We all know that gasoline is priced in dollars per gallon. (Duh.) Wealso all know about how far we’ll be able to drive after shelling out 40 bucks for a tank of gas.
When it comes to solar power, however, not many of us know how the cost of solar panels is measured. Nor, for that matter, do we immediately see the relationship between the cost of solar power and the value of solar power. Unlike a tank of gas, the value of which is enjoyed(and used up) more or less immediately, solar panels deliver their value over a number of years.
With this in mind, the aim of this post is to answer twoquestions: (1) How much do solar panels cost? AND (2) Does the value ofsolar panels outweigh the cost? So, enough chit chat. Let’s get started.
How much do solar panels cost?
Solar photovoltaic (PV) panels — which turn the sun’s rays intoelectricity — are typically priced in dollars per watt ($/W). There are a few details related to this measure. You may sometimes hear some people talk about DC watts versus AC watts, for example, or refer to something called dollars per watt peak ($/Wp). But the main thing to remember isthat, when you buy a solar energy system, you’re paying for the ability — or “capacity” — to generate electricity now and into the future. Pretty cool, huh?
So, how much are you paying? What is the out-of-pocket cost of a solar PV system?
Since every solar home project is a litte different, the answervaries somewhat from house to house. And, since solar rebates and solartax credits are typically made available at the state and/or locallevel, it varies a bit from region to region. (Note that all U.S. homeowners with federal income tax liability can take advantage of a federal solar energy tax credit worth 30 percent of system costs.) Here are a few helpful resources on solar energy costs:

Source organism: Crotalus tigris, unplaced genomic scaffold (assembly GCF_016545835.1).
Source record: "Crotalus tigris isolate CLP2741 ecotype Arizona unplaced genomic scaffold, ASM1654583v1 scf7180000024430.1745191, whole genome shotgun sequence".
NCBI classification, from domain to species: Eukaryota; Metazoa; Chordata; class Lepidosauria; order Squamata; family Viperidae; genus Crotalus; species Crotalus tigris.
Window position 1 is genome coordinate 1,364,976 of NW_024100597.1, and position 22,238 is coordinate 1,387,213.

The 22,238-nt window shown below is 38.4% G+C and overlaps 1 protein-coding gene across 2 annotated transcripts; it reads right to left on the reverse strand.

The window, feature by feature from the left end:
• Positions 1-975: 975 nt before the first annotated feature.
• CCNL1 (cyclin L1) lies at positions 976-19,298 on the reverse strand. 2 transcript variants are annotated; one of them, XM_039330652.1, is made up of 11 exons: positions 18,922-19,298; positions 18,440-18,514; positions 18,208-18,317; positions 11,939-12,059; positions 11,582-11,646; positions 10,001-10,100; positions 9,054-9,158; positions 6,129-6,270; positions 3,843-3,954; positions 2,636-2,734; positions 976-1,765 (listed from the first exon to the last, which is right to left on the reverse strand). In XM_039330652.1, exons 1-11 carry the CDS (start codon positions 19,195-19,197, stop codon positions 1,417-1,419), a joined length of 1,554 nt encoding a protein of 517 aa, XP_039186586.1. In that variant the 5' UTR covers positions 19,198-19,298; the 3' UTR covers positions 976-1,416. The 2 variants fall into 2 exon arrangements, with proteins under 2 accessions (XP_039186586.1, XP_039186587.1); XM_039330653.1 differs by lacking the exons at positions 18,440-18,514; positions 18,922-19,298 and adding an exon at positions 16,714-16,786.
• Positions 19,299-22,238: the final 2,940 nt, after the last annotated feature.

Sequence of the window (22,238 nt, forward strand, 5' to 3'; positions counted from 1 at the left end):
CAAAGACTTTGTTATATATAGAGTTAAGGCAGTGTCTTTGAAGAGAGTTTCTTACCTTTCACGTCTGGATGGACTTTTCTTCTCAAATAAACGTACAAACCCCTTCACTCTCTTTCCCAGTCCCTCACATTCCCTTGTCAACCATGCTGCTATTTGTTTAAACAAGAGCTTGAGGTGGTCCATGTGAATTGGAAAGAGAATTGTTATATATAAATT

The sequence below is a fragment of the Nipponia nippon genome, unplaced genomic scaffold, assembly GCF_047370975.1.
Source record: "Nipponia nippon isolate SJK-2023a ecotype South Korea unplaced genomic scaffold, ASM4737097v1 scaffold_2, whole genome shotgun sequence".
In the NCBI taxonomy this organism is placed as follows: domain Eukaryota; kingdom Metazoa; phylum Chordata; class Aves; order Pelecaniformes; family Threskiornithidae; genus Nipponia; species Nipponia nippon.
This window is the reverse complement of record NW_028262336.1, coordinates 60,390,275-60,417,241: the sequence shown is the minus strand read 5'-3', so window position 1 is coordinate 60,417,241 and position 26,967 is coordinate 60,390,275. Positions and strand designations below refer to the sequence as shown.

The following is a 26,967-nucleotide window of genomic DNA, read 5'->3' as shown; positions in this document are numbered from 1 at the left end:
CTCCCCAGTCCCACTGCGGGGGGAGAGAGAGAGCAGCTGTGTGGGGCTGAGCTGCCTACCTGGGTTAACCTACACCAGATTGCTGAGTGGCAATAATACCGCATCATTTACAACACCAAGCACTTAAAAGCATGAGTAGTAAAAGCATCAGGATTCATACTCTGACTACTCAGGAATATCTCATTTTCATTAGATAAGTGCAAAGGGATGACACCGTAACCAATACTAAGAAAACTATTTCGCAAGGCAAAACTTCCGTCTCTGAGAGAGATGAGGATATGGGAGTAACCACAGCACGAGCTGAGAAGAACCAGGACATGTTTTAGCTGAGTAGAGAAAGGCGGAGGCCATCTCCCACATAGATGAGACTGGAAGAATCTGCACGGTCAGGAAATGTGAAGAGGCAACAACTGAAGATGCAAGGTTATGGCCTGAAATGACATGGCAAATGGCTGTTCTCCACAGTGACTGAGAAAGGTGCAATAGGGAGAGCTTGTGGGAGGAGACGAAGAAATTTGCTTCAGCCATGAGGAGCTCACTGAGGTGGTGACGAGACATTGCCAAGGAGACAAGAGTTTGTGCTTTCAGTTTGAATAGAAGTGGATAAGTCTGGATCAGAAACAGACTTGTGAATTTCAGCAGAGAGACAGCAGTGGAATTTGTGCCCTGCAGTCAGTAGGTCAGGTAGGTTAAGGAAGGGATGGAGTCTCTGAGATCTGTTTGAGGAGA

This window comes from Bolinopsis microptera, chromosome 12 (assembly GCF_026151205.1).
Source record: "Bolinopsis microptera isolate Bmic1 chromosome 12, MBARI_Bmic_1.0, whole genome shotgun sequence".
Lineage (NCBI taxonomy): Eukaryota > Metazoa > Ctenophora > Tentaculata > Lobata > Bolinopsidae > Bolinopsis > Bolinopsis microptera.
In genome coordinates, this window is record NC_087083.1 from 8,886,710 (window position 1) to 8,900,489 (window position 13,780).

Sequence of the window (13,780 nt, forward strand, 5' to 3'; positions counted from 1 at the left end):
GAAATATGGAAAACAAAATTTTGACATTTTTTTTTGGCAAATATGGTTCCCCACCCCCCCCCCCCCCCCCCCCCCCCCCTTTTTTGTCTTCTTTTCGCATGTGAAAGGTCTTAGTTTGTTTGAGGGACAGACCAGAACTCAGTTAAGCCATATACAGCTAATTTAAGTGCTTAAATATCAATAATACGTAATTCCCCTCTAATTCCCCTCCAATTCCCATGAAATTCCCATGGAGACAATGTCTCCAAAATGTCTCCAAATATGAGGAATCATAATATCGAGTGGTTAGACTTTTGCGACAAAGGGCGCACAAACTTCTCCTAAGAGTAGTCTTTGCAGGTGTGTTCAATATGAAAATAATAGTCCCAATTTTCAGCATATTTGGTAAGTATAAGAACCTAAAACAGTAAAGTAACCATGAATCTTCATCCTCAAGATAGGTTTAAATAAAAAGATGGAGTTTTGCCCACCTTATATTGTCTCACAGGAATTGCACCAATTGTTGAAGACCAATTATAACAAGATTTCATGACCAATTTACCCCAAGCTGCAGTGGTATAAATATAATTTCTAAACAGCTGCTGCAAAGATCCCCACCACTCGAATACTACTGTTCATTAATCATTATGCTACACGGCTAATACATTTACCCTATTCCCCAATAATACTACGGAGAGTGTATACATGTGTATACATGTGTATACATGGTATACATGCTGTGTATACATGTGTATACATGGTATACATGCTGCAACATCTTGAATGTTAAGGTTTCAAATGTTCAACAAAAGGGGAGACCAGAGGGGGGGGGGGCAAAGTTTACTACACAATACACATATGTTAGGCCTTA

- (1) The Open PV Project, an undertaking of the National Renewable Energy Lab, relays pricinginformation from solar installers across the country. At the time thispost was written, the 2010 national average cost of solar PV was $7.62 per watt. Not all solar installation companies participate in the project, so the numbers aren’t perfect. But the data do provide a glimpse at how much,say, the average Arizona homeowner may be paying ($5.64/W) compared tothe average homeowner in New Jersey ($7.64/W).
- (2) Some states require solar installers to report the prices oftheir solar installations — and officials may withhold solar rebates ifnumbers aren’t submitted. The result is fairly comprehensive solar costdata. Pennsylvania’s Sunshine Solar Rebate Program, for example, is reporting a median cost of $5.92/W for residentialsolar energy projects — and a median system size of 8 kilowatts (kW). Go Solar California, a joint project project of the California EnergyCommisison and the California Public Utilities Commission, is meanwhilereporting quarterly updates on residential solar costs, which in 2010 are averaging around $7.50 per watt.
- (3) When in doubt, look for a rule of thumb. Our solar cost calculator, for example, uses a default value of $7.00/W for residential solarprojects. While this number may not be bulletproof, it’s a reasonableballpark figure to start. Remember that this pre-incentive figure willbe reduced by whatever solar rebates and tax credits that are available in your area.
- (4) Get at least two (preferably three) solar home energy quotesfrom qualified solar installers. Ultimately, it’s not until you see ahard proposal that you’ll be able to know how much solar panels willcost for your home.